Show simple item record

dc.contributor.authorAknin, Lara B.
dc.contributor.authorBarrington-Leigh, Christopher P.
dc.contributor.authorDunn, Elizabeth W.
dc.contributor.authorHelliwell, John F.
dc.contributor.authorBurns, Justine
dc.contributor.authorBiswas-Diener, Robert
dc.contributor.authorKemeza, Imelda
dc.contributor.authorNyende, Paul
dc.contributor.authorAshton-James, Claire
dc.contributor.authorNorton, Michael Irwin
dc.date.accessioned2013-11-14T19:57:25Z
dc.date.issued2013
dc.identifier.citationAknin, Lara B., Christopher P. Barrington-Leigh, Elizabeth W. Dunn, John F. Helliwell, Justine Burns, Robert Biswas-Diener, Imelda Kemeza, Paul Nyende, Claire Ashton-James, and Michael I. Norton. "Prosocial Spending and Well-Being: Cross-Cultural Evidence for a Psychological Universal." Journal of Personality and Social Psychology 104, no. 4 (April 2013): 635–652.en_US
dc.identifier.issn0022-3514en_US
dc.identifier.urihttp://nrs.harvard.edu/urn-3:HUL.InstRepos:11320609
dc.description.abstractThis research provides the first support for a possible psychological universal: Human beings around the world derive emotional benefits from using their financial resources to help others (prosocial spending). In Study 1, survey data from 136 countries were examined and showed that prosocial spending is associated with greater happiness around the world, in poor and rich countries alike. To test for causality, in Studies 2a and 2b, we used experimental methodology, demonstrating that recalling a past instance of prosocial spending has a causal impact on happiness across countries that differ greatly in terms of wealth(Canada, Uganda, and India). Finally, in Study 3, participants in Canada and South Africa randomly assigned to buy items for charity reported higher levels of positive affect than participants assigned to buy the same items for themselves, even when this prosocial spending did not provide an opportunity to build or strengthen social ties. Our findings suggest that the reward experienced from helping others may be deeply ingrained in human nature, emerging in diverse cultural and economic contexts.en_US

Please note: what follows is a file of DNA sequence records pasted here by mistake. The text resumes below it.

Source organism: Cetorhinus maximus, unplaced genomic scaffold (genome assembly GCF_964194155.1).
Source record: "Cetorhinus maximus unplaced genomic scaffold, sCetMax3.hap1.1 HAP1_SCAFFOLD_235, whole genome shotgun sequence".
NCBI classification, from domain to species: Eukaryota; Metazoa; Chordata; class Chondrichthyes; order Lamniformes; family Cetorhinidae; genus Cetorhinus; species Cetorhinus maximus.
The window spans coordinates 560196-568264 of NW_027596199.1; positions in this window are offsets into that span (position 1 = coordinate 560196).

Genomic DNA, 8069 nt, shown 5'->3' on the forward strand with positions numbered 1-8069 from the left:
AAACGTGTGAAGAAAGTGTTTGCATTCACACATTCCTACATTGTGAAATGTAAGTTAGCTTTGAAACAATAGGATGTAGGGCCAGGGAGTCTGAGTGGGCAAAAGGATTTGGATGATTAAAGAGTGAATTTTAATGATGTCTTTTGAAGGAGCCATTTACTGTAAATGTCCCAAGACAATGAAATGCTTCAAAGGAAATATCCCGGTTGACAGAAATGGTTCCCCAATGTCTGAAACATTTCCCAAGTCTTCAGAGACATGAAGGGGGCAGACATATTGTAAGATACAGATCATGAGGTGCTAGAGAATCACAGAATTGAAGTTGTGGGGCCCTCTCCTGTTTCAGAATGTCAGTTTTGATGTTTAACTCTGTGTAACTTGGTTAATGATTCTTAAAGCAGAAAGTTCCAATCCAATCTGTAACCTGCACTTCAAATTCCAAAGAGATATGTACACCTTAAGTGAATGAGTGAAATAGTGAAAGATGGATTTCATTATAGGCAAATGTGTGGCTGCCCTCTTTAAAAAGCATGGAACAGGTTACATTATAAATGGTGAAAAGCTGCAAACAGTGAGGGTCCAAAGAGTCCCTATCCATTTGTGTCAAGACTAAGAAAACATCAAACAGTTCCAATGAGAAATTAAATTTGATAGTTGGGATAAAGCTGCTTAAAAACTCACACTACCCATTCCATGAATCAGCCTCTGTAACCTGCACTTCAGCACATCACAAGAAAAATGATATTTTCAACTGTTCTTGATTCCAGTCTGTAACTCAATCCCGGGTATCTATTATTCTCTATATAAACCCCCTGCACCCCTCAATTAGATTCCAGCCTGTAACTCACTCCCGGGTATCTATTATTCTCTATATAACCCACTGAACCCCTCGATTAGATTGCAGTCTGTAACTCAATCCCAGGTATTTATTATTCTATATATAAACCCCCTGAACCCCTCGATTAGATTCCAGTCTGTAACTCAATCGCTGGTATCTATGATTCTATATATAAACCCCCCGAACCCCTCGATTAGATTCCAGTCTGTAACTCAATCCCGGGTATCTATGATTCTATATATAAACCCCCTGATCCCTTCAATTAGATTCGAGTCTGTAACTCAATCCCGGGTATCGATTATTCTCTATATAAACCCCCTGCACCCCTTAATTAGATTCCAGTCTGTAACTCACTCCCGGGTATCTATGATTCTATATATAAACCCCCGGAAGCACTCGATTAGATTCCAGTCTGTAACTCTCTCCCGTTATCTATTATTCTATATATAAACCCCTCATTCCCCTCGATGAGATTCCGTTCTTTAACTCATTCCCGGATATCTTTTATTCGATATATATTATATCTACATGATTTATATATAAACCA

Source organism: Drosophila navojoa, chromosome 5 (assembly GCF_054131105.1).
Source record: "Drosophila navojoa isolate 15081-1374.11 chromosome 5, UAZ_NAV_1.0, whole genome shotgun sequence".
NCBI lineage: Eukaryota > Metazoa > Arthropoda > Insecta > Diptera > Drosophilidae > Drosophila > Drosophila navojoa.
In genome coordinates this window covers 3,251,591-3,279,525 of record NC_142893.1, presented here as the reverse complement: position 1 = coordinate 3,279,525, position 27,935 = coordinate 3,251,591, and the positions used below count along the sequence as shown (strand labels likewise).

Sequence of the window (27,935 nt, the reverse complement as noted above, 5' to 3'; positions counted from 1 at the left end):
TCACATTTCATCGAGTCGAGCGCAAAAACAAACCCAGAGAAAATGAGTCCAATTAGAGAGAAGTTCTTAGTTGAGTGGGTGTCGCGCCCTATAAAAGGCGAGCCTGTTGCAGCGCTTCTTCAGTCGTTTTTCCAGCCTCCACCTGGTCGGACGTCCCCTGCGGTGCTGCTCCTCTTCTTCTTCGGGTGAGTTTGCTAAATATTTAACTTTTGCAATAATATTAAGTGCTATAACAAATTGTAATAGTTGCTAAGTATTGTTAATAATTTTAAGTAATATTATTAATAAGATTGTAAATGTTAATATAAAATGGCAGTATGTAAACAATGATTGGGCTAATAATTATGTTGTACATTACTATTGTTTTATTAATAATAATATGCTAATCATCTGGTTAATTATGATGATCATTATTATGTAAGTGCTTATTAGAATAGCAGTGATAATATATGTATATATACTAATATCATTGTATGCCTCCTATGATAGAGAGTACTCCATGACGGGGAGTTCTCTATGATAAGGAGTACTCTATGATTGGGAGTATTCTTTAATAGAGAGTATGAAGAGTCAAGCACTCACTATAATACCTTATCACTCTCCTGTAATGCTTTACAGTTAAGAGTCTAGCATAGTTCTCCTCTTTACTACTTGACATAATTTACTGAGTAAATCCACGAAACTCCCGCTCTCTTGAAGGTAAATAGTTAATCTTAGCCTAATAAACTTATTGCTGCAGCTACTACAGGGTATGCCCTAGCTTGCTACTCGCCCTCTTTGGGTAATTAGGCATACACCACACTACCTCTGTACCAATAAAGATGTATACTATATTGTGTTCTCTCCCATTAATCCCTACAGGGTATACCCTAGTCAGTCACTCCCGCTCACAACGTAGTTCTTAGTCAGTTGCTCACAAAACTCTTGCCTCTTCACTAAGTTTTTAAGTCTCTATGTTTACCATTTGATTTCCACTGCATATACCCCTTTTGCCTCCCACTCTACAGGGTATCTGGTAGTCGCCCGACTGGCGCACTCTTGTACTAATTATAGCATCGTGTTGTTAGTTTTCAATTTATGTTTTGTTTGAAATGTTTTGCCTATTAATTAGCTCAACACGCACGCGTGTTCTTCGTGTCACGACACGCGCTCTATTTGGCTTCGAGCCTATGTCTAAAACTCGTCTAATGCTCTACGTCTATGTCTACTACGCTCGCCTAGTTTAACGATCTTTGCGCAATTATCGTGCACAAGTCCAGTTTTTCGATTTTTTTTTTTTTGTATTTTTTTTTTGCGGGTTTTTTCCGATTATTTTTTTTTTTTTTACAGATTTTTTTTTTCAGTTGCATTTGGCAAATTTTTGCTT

dc.language.isoen_USen_US
dc.publisherAmerican Psychological Associationen_US
dc.relation.isversionofhttp://www.apa.org/pubs/journals/releases/psp-104-4-635.pdfen_US
dash.licenseOAP
dc.subjecthappinessen_US
dc.subjectspendingen_US
dc.subjectgiving and philanthropyen_US
dc.subjectCanadaen_US
dc.subjectUgandaen_US
dc.subjectSouth Africaen_US
dc.subjectIndiaen_US
dc.subjectprosocial spendingen_US
dc.subjectpsychological universalen_US
dc.subjectprosocial behavioren_US
dc.subjectwell-beingen_US
dc.titleProsocial Spending and Well-Being: Cross-Cultural Evidence for a Psychological Universalen_US
dc.typeJournal Articleen_US
dc.description.versionAuthor's Originalen_US
dc.relation.journalJournal of Personality and Social Psychologyen_US
dash.depositing.authorNorton, Michael Irwin
dc.date.available2013-11-14T19:57:25Z
dc.identifier.doi10.1037/a0031578
dash.contributor.affiliatedNorton, Michael


Files in this item

Thumbnail

This item appears in the following Collection(s)

Show simple item record